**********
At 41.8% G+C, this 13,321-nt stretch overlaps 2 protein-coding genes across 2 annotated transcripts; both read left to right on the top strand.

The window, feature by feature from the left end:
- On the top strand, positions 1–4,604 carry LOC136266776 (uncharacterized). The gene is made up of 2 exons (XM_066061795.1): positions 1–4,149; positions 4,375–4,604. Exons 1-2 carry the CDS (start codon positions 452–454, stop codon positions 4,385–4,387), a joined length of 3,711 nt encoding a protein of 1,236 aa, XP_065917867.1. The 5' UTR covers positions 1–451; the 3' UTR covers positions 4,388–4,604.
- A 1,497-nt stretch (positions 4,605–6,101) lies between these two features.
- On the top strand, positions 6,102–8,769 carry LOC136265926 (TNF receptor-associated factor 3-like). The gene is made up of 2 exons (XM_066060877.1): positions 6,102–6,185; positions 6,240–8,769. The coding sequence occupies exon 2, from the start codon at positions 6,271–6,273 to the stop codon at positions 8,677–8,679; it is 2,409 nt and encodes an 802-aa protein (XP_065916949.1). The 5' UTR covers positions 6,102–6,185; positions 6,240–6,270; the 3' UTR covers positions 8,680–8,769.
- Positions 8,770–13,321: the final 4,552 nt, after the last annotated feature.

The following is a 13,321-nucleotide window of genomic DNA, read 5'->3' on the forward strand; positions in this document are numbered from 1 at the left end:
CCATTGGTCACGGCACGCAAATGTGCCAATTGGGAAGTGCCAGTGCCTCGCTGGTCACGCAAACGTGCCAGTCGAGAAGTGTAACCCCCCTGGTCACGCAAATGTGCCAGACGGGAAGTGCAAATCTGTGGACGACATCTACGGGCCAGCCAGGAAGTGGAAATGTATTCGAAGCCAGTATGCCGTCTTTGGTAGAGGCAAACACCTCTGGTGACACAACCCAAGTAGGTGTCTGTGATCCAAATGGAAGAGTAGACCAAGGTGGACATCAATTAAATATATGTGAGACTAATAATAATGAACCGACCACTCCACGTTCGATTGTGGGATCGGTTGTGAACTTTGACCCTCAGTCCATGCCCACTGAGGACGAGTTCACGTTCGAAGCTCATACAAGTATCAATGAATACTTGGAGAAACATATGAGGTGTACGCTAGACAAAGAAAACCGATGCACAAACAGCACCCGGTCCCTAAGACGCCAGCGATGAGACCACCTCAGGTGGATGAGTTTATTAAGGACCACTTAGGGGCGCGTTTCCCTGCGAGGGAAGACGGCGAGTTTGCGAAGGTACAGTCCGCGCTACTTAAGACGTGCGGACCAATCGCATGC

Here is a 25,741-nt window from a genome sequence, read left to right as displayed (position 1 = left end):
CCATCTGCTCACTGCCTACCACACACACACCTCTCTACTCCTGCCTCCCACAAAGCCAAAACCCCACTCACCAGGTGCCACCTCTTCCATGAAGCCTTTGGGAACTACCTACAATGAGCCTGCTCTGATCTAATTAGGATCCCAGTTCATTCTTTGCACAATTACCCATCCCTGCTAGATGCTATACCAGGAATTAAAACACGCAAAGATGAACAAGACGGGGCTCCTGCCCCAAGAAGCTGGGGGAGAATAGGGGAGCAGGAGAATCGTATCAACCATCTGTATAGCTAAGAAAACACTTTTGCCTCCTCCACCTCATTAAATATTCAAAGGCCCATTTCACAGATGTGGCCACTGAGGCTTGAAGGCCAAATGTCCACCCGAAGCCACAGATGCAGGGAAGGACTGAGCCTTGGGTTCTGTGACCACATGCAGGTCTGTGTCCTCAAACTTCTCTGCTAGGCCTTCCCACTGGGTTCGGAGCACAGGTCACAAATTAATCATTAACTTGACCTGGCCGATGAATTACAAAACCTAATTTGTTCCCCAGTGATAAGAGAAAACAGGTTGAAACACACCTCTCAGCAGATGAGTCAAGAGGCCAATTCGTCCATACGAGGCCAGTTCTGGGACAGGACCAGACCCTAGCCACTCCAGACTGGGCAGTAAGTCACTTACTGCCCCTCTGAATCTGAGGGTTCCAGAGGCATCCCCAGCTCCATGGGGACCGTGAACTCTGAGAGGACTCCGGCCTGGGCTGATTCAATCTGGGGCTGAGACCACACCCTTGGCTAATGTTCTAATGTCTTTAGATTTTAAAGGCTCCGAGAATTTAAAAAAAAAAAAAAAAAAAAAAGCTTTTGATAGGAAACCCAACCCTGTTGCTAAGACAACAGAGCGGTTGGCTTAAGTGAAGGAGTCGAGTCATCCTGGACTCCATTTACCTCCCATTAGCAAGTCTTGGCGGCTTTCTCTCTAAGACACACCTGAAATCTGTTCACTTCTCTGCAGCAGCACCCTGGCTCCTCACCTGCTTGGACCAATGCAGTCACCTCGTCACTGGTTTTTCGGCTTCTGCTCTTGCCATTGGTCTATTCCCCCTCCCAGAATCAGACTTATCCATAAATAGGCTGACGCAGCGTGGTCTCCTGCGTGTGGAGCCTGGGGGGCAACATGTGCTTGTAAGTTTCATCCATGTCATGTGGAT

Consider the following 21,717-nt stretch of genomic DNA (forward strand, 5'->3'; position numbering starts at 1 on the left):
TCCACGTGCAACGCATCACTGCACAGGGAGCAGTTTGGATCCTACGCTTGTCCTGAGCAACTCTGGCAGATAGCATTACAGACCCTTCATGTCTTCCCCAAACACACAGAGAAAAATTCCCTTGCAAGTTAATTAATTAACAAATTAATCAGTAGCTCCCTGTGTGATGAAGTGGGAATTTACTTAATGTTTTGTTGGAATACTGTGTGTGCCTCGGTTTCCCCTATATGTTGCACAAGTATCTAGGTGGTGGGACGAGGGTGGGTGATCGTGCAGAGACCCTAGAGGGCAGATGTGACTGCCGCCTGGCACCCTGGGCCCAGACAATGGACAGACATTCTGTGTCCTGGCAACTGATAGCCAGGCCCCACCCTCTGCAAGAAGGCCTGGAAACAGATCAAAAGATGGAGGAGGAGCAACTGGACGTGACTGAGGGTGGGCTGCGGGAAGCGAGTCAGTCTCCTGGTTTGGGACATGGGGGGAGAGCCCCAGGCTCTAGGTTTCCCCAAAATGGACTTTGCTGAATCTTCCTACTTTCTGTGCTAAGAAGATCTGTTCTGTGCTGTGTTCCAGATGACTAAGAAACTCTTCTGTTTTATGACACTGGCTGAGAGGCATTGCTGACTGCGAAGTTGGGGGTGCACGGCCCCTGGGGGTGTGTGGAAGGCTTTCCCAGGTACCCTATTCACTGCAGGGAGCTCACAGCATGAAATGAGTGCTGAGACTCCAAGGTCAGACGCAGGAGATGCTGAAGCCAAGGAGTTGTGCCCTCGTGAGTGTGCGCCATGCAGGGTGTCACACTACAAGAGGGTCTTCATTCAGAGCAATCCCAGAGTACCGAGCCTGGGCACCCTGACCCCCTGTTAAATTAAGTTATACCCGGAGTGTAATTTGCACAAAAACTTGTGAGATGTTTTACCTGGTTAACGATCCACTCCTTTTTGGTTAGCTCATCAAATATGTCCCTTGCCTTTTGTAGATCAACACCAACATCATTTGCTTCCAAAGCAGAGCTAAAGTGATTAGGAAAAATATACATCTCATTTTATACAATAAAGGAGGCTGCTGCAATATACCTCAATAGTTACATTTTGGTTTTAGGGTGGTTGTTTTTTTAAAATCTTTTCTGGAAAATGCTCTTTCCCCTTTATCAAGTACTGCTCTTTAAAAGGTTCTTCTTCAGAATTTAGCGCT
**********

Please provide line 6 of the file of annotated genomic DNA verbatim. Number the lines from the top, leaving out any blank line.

- Positions 8,770–13,321: the final 4,552 nt, after the last annotated feature.